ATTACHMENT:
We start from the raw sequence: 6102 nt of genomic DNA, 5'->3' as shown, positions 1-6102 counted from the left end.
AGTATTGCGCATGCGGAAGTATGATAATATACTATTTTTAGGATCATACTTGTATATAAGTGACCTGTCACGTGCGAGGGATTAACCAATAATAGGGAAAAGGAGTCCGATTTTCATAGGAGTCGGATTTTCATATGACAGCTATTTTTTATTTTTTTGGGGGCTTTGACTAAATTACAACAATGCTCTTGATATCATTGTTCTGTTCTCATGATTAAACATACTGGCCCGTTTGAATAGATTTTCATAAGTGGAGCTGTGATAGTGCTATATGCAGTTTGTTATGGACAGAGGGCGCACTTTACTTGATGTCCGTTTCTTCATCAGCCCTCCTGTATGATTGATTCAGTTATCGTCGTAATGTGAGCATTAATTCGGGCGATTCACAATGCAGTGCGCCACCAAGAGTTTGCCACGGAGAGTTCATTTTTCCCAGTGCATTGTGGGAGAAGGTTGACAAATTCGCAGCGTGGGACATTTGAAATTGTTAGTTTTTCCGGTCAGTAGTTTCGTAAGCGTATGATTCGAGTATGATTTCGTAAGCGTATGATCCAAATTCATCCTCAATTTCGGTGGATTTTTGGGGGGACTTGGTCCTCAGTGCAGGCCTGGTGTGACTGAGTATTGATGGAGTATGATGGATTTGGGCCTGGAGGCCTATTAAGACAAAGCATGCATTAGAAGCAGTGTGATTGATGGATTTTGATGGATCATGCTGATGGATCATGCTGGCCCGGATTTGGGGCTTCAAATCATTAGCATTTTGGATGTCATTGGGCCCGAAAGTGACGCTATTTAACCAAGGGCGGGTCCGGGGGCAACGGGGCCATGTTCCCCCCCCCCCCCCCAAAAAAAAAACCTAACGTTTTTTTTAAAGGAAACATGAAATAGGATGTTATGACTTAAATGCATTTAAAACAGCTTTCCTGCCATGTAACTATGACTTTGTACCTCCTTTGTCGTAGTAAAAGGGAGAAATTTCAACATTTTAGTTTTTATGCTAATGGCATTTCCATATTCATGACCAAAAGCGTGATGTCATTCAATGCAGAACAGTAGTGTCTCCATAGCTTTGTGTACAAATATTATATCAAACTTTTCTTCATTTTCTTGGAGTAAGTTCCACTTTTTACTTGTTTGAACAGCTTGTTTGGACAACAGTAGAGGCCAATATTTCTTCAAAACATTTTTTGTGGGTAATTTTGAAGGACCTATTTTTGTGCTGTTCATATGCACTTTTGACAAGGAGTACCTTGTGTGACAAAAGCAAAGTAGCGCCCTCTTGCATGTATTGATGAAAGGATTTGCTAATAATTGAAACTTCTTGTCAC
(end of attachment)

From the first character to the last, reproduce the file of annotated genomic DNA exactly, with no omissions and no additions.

We start from the raw sequence: 6102 nt of genomic DNA, 5'->3' as shown, positions 1-6102 counted from the left end.
AGTATTGCGCATGCGGAAGTATGATAATATACTATTTTTAGGATCATACTTGTATATAAGTGACCTGTCACGTGCGAGGGATTAACCAATAATAGGGAAAAGGAGTCCGATTTTCATAGGAGTCGGATTTTCATATGACAGCTATTTTTTATTTTTTTGGGGGCTTTGACTAAATTACAACAATGCTCTTGATATCATTGTTCTGTTCTCATGATTAAACATACTGGCCCGTTTGAATAGATTTTCATAAGTGGAGCTGTGATAGTGCTATATGCAGTTTGTTATGGACAGAGGGCGCACTTTACTTGATGTCCGTTTCTTCATCAGCCCTCCTGTATGATTGATTCAGTTATCGTCGTAATGTGAGCATTAATTCGGGCGATTCACAATGCAGTGCGCCACCAAGAGTTTGCCACGGAGAGTTCATTTTTCCCAGTGCATTGTGGGAGAAGGTTGACAAATTCGCAGCGTGGGACATTTGAAATTGTTAGTTTTTCCGGTCAGTAGTTTCGTAAGCGTATGATTCGAGTATGATTTCGTAAGCGTATGATCCAAATTCATCCTCAATTTCGGTGGATTTTTGGGGGGACTTGGTCCTCAGTGCAGGCCTGGTGTGACTGAGTATTGATGGAGTATGATGGATTTGGGCCTGGAGGCCTATTAAGACAAAGCATGCATTAGAAGCAGTGTGATTGATGGATTTTGATGGATCATGCTGATGGATCATGCTGGCCCGGATTTGGGGCTTCAAATCATTAGCATTTTGGATGTCATTGGGCCCGAAAGTGACGCTATTTAACCAAGGGCGGGTCCGGGGGCAACGGGGCCATGTTCCCCCCCCCCCCCCCAAAAAAAAAACCTAACGTTTTTTTTAAAGGAAACATGAAATAGGATGTTATGACTTAAATGCATTTAAAACAGCTTTCCTGCCATGTAACTATGACTTTGTACCTCCTTTGTCGTAGTAAAAGGGAGAAATTTCAACATTTTAGTTTTTATGCTAATGGCATTTCCATATTCATGACCAAAAGCGTGATGTCATTCAATGCAGAACAGTAGTGTCTCCATAGCTTTGTGTACAAATATTATATCAAACTTTTCTTCATTTTCTTGGAGTAAGTTCCACTTTTTACTTGTTTGAACAGCTTGTTTGGACAACAGTAGAGGCCAATATTTCTTCAAAACATTTTTTGTGGGTAATTTTGAAGGACCTATTTTTGTGCTGTTCATATGCACTTTTGACAAGGAGTACCTTGTGTGACAAAAGCAAAGTAGCGCCCTCTTGCATGTATTGATGAAAGGATTTGCTAATAATTGAAACTTCTTGTCAC